Official To Seek ‘Ringleaders’ in Land Grabs

Russei Keo District Governor Khlaing Huot said Monday that he plans to file a complaint with Phnom Penh Municipal Court to seek “ringleaders” whom he ac­cused of inciting more than 500 families to grab land in the district’s Phnom Penh Thmei commune.

Police and military police carrying automatic rifles and electric batons looked on Friday as hundreds of homes in the commune were flattened by bulldozers and an excavator.

Khlaing Huot has accused the evicted villagers of living unlawfully on the site for about two months. Several villagers said they had been there since May.

“I received strong support from local people and other government officials to file a complaint with Phnom Penh Municipal Court to arrest ringleaders, otherwise those ringleaders will incite other villagers to grab land,” Kh­laing Huot said.

He made the threat after villagers in the commune brandish­ed sticks and burned tires to ward off about 30 military police and district police officials who at­tempted to evict more families from the disputed land on Mon­day, villagers and officials said.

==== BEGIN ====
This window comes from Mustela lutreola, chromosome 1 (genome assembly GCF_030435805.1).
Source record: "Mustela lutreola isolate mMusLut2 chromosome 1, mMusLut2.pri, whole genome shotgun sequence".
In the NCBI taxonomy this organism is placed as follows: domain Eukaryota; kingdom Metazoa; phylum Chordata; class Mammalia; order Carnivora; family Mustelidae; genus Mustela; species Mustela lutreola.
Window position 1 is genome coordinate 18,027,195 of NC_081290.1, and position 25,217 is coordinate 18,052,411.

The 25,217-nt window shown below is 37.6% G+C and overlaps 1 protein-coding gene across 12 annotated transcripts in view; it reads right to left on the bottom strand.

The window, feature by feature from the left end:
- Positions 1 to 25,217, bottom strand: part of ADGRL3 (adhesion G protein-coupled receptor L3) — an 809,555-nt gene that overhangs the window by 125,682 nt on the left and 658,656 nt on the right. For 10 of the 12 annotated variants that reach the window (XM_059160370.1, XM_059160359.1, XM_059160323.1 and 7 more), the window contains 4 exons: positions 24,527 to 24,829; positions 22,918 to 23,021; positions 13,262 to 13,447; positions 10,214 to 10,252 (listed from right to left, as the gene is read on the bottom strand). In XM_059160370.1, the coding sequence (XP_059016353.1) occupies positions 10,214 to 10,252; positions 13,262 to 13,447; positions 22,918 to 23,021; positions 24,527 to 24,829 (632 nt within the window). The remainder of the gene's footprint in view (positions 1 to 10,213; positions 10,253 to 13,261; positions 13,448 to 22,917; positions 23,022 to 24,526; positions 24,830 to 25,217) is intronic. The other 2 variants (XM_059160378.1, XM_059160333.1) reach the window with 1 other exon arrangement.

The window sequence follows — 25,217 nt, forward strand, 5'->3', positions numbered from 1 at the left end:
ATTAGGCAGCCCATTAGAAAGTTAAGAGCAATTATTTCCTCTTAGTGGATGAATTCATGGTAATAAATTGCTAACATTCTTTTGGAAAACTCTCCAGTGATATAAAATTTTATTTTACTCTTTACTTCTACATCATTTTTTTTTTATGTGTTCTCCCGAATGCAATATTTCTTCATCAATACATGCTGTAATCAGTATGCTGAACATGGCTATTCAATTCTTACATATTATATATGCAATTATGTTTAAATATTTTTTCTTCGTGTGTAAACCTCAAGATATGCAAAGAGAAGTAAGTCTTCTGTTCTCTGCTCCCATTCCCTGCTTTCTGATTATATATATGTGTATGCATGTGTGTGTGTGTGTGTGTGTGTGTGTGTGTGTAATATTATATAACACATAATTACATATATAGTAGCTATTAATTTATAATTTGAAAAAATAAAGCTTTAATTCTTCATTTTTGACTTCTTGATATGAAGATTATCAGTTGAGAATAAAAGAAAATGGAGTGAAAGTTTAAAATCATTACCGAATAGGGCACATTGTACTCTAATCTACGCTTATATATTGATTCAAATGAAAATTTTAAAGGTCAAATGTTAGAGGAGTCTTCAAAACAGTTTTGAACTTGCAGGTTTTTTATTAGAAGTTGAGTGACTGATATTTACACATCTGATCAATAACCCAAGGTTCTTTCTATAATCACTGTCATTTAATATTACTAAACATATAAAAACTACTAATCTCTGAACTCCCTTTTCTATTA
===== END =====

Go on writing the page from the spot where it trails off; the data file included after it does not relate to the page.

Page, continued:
The villagers had moved back onto the land over the weekend.

“I have ordered my officials to conduct a serious investigation of this matter to find the real ringleaders,” Khlaing Huot said. “Those ringleaders are well-organized to buy land.”

Keo Neam, who represents the nine families that have reportedly been awarded land by the Coun­cil of Ministers, said the families are preparing a similar complaint.

She said the 545 families facing eviction were cheated into buying land in the commune, and ac­cused local villager Pich Chan­dara and his wife Vy, whose second name she could not recall, of be­ing among the ringleaders.

“We are ordinary people who have been farming on the land since 1979. We are not government officials or rich people so we really need that land back for farming,” Keo Neam said.

Pich Chan­dara, 33, said monday that he had been living on the land since 1997. He said he did not instigate others to grab the land.

“I am not a ringleader. I am a vic­tim of disputed land like other villagers,” he said.


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